Luckily, just beside my rowing club, a road bridge crosses the river. One can stand on that bridge and watch boats pass underneath. I actually advise our beginners to do this, because rowing as seen from the rower’s point of view and rowing as seen from a bridge above the river differ in several key respects.
From the rower’s point of view, the catch is taken behind his or her seat i.e. with the spoon toward the bows of the boat while they are at frontstops. During the power phase of the stroke, the spoon moves past the rower toward the stern until the rower reaches the finish and the blade is extracted at the end of the stroke. If you ask most rowers to pinpoint the blade’s centre of rotation, the point around which they are working to apply force to the blade they will probably point to the pin. (The pin, in case some readers don’t know, is the vertical post at the end of the rigger on which the swivel turns).
From the bridge, the view is rather different. It is a view dominated by the motion of the boat as it comes towards us. Looking down, we can see that as the blades enter the water at the catch they appear to ‘lock’, remaining stationary in the water as the boat continues past them. The angle between blade and boat changes with the forward motion of the boat and as it does so the spoon makes a small movement outward, away from the boat so that the tip of the spoon is furthest from the boat as the blade passes through the 90 degree right angle. Once that point is passed, the tip of the spoon moves back toward the boat as it moves on, before the blades are extracted from the water. There are some good diagrams to show this movement here: www.concept2.co.uk/blade-path .
The first 20 seconds of this video clip (the 2014 Boat Race seen from Hammersmith Bridge) also illustrate the movement:
Video credit to Pier Paolo Ciarravano at http://www.larmor.com/
Which brings me to the point of this blog. To the rower, the centre of rotation appears to be the pin at the end of the rigger. From the rower’s point of view it may therefore seem sensible to bury not just the spoon but a couple of feet of the loom in the water during the power phase of the stroke, because if the pin is the centre of rotation then all that additional surface area in the water is helping to transmit the rower’s awesome power to the water and hence increasing the speed of the boat. In reality, the centre of rotation is close to the tip of the spoon and every part of the blade inboard of that point is moving in the same direction as the boat. Spoon and loom are therefore subject to the very considerable ‘drag’ of the water which has to be pushed out of the way to allow for that motion.
As its name implies, ‘drag’ is THE big negative of the sport of rowing. It is the water’s resistance to the movement of a solid body and most boat designers spend most of their time trying to minimise it, because it is the single biggest energy drain on a boat in motion. Designers measure the ‘wetted area’ of a hull because they know that the more surface area they have in the water the more drag they have on the boat. I apply the same logic in coaching rowers. Having too much blade in the water – whatever else it may do – creates significant drag.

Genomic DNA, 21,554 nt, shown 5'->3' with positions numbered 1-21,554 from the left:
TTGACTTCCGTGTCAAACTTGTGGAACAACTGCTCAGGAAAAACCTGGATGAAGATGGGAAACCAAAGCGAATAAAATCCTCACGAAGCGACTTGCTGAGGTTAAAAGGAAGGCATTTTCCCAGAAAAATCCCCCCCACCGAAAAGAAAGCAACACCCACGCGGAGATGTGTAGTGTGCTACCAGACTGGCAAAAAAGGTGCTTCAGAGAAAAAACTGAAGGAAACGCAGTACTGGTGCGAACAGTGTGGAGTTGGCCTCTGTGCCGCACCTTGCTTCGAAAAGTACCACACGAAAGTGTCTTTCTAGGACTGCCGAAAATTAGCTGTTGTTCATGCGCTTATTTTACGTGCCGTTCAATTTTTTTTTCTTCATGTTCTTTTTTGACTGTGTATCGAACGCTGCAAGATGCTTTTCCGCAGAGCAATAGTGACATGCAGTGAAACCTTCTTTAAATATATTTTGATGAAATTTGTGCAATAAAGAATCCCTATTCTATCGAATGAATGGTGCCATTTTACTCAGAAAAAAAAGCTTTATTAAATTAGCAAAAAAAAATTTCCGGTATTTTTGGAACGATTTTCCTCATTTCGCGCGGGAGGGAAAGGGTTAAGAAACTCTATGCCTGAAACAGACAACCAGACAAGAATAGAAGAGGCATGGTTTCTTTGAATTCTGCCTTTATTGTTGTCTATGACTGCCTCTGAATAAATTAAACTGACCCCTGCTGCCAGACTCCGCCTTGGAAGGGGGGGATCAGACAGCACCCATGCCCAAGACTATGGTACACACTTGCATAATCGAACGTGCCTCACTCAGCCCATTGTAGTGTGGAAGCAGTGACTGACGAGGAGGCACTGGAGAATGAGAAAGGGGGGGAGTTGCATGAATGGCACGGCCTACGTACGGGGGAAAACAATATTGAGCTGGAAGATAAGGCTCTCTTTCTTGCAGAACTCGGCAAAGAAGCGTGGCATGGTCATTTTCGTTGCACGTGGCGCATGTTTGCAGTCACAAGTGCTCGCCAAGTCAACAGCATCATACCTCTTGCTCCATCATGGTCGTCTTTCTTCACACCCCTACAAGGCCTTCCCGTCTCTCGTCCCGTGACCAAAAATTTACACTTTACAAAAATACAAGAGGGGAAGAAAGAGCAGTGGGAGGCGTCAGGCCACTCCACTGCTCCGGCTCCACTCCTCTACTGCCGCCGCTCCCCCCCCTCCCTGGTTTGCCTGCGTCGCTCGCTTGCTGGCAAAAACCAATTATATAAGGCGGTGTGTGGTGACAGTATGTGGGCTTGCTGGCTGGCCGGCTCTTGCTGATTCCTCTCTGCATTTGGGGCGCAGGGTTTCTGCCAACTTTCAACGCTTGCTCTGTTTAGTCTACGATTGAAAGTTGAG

Rowers need to understand that their centre of rotation is out beyond the pin, at the tip of the blade. When they understand that, they can understand how to use the blade efficiently. I ask them to respect the designers who have crafted their blades to float with the top edge of the spoon at the surface of the water and the loom out of the water and I run drills to get rowers to treat the catch as part of the recovery rather than part of the stroke – dropping the blade onto the water and feeling its bouyancy rather than rowing it forcefully into the water and burying it.
There is of course another school of thought which recommends ‘rowing deep’ with the spoon and much of the loom in the water (there is a discussion here for example: groups.google.com/forum/rec.sport.rowing) and certainly if you watch elite scullers, most use more blade in the water than I am recommending here. Does this change my view? No, it doesn’t and for the following reason. Elite scullers have to use equipment which complies with the same rules as the rest of us. However, they are applying far greater force in the water with that equipment than even a good club or university rower. That amount of energy applied to a sculling blade at normal depth would disrupt the ‘normal’ hydrodynamics of the spoon – they would in effect lose their grip on the water during the power phase of the stroke. They therefore have to row deeper to enable the blade to deliver their much greater power to the water. The trade-off in terms of increased drag is one they are happy to accept as they are still moving the boat faster than they would do at the shallower depth.
The temptation to row ‘like an elite rower’ is understandable, but unless you’re also going to train like an elite rower, it is about as productive as strapping on an 80 pound backpack for a hiking weekend so that you can march ‘like a Marine’ (http://www.royalmarines.uk/carrying-a-heavy-bergen).